While Obama turns his back on the reliable fossil fuels that power America’s economic engine, he denounces and demonizes companies that produce this hydrocarbon energy, pay billions of dollars in taxes and support millions of American jobs. He singles out America’s oil and natural gas sector for discriminatory tax increases and excessive regulations, and makes more and more federal lands, waters and resources off limits to responsible exploration and development.
Environmental activists and the Obama Administration express outrage about subsidies for traditional, efficient means of generating electricity, which amount to $0.25-$0.44 (25-44 cents) per megawatt-hour for coal and natural gas and $1.59 per MWH for nuclear. But they are eerily silent about enormous subsidies for wind ($23.37 per MWH) and solar electricity ($24.34 per MWH).
They express equal outrage about importing petroleum from Canada’s oil sands via the Keystone Pipeline – but are silent about imports of thick, gooey crude from Venezuelan dictator Hugo Chavez. They brag about increased US oil and gas production on private lands, but insist that there be little or no drilling in the Outer Continental Shelf, Arctic National Wildlife Refuge, Rocky Mountains or even National Petroleum Reserve Alaska, which Congress set aside decades ago specifically to safeguard our national security by increasing exploration in areas with the best potential for oil and gas.
Lisa Jackson’s Environmental Protection Agency is imposing draconian restrictions on power plants and other CO2 sources, as another way of “skinning the cat” and hyper-regulating coal out of the US energy picture, after Congress rejected cap-tax-and-trade legislation. Meantime, Rep. Jim McDermott (D-WA) has introduced the Managed Carbon Price Act, which analysts say will impose regressive taxes that will rise to $5.20 per gallon of gasoline by 2024 and equally hefty surcharges on other hydrocarbon use.
The impact on transportation, shipping, commuting, manufacturing, jobs and families is frightening to contemplate. So is the fact that these actions are coming even as Britain’s Meteorological Office released data showing that the world stopped getting warmer almost 16 years ago – and that average global temperatures rose an impossible-to-measure and statistically insignificant 0.03 degrees C per decade.
Meanwhile, Germany, Italy and Japan plan to phase out nuclear power, thereby increasing their use of natural gas and coal for electricity – while China and India plan to build 900 new coal-fired power plants to electrify their growing economies. All will pump millions of tons of carbon dioxide into the atmosphere – dwarfing any reductions the USA might achieve by closing more power plants and further shackling our economy.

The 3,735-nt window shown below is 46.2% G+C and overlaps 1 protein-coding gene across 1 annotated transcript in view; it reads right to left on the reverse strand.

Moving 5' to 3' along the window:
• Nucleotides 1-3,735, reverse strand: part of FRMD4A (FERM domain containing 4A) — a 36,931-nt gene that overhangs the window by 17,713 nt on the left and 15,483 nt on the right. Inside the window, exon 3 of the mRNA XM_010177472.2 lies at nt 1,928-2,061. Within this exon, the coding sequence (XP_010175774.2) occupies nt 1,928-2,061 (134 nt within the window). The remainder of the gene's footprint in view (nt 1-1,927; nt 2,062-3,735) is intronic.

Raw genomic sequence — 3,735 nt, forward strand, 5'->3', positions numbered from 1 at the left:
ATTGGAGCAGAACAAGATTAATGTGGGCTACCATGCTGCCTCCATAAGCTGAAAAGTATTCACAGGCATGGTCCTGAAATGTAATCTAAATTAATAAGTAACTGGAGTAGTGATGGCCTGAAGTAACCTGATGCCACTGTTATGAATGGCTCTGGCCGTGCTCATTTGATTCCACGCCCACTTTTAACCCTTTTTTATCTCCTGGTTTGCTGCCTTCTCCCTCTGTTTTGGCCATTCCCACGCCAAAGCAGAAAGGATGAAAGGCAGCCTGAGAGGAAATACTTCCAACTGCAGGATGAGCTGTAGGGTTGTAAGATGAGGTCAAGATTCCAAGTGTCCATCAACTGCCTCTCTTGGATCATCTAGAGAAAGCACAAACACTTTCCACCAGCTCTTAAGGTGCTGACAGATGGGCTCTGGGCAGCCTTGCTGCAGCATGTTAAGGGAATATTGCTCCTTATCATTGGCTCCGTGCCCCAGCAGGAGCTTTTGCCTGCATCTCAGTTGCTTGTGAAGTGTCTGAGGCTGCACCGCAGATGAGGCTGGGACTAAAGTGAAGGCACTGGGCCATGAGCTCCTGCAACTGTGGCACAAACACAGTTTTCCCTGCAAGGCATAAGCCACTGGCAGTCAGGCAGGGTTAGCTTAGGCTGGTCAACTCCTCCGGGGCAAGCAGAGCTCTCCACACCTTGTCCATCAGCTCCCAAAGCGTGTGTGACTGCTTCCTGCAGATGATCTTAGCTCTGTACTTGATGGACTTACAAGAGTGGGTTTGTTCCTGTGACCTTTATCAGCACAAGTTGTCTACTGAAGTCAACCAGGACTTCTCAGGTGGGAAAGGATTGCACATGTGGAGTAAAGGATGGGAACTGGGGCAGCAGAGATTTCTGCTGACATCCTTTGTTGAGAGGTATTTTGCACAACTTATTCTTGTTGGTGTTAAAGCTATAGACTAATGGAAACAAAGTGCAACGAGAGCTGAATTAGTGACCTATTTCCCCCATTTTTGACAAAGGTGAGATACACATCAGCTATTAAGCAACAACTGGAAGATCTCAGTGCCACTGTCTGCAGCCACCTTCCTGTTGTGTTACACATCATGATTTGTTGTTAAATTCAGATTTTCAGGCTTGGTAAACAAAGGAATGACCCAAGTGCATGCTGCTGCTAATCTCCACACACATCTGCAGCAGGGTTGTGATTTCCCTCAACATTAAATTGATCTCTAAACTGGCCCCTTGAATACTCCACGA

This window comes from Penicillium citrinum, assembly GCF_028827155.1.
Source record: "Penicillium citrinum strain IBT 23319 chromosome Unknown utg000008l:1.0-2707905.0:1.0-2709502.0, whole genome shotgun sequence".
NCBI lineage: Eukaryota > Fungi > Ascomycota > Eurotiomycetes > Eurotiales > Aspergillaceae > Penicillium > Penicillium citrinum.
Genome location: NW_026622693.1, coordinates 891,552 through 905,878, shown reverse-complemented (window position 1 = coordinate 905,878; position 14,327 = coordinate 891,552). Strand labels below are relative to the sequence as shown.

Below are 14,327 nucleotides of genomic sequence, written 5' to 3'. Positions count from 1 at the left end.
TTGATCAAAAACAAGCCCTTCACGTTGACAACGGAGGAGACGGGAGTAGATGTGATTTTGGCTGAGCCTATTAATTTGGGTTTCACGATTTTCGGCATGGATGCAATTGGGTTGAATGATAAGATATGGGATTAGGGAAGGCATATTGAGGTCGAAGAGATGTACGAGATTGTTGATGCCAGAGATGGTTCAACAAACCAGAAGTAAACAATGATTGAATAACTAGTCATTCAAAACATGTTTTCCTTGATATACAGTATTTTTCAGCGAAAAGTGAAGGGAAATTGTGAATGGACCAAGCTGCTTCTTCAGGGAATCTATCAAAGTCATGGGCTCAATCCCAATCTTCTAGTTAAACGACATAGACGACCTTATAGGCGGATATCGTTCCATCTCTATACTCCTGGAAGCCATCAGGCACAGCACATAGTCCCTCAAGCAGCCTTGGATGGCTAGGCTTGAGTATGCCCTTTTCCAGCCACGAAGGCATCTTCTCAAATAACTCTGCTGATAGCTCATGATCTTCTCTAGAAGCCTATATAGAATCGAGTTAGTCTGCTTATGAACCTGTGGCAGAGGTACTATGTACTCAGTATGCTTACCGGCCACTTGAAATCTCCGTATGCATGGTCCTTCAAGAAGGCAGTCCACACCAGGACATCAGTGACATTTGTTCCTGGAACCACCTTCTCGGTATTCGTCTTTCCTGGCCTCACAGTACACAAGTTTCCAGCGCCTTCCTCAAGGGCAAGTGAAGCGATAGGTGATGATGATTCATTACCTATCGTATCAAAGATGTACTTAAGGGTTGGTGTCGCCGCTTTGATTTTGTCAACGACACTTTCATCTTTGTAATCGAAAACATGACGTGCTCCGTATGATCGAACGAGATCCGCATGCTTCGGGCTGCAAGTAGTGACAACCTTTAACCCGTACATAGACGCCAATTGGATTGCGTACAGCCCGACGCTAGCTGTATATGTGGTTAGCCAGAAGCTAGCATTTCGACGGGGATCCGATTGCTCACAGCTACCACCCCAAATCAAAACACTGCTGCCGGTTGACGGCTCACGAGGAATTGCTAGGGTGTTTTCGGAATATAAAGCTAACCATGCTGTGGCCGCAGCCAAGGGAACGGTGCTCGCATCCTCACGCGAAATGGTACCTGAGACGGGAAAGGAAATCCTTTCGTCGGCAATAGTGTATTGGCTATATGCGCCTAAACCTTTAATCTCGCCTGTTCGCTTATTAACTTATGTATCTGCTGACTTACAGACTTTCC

The Administration’s actions have been arrogant, irresponsible and autocratic. Win or lose in November, the White House, EPA, DOE and Interior Department will impose boxcars of punitive new regulations that have been put on hold until November 7.
We can dig ourselves out of this hole. We can and must rejuvenate and reinvigorate our economy, by developing America’s resource bounties.
We don’t need to “fundamentally transform” America’s economy, society and free enterprise system. We need to fundamentally transform the anti-hydrocarbon culture that pervades the Congress, White House, Executive Branch and radical environmental groups that have brought us to where we are today.
Paul Driessen is senior policy advisor for the Committee For A Constructive Tomorrow and Congress of Racial Equality, and author or Eco-Imperialism: Green power - Black death. 10/15/12

Wednesday, October 17, 2012

Don't be surprised that Biden "forgot" some details in the debate with Paul Ryan

Biden Fibbed: Green Cronyism Is Alive and Well
By Diana Furchtgott-Roth
October 16, 2012
How soon he forgets. In Thursday's vice presidential debate, Joe Biden denied any "cronyism" in the award of Energy Department grants and loan guarantees to encourage the development of renewable energy. Plus, he asserted that government-assisted green energy projects had a better "batting average" than do projects backed by investment bankers.

Just one problem: Neither of Biden's assertions was true. Plus, the Vice President himself had a role in the cronyism.

Emails that rebut Biden's assertions were made available to me last week.

The email traffic was between BrightSource Energy, which sought and received $1.6 billion of government guarantees, its subcontractor, and its lobbying firm. The emails specifically refer to the Vice President's involvement in the $1.6 billion Energy Department loan guarantee to BrightSource for its proposed Ivanpah solar power project in the Mojave Desert in Southern California.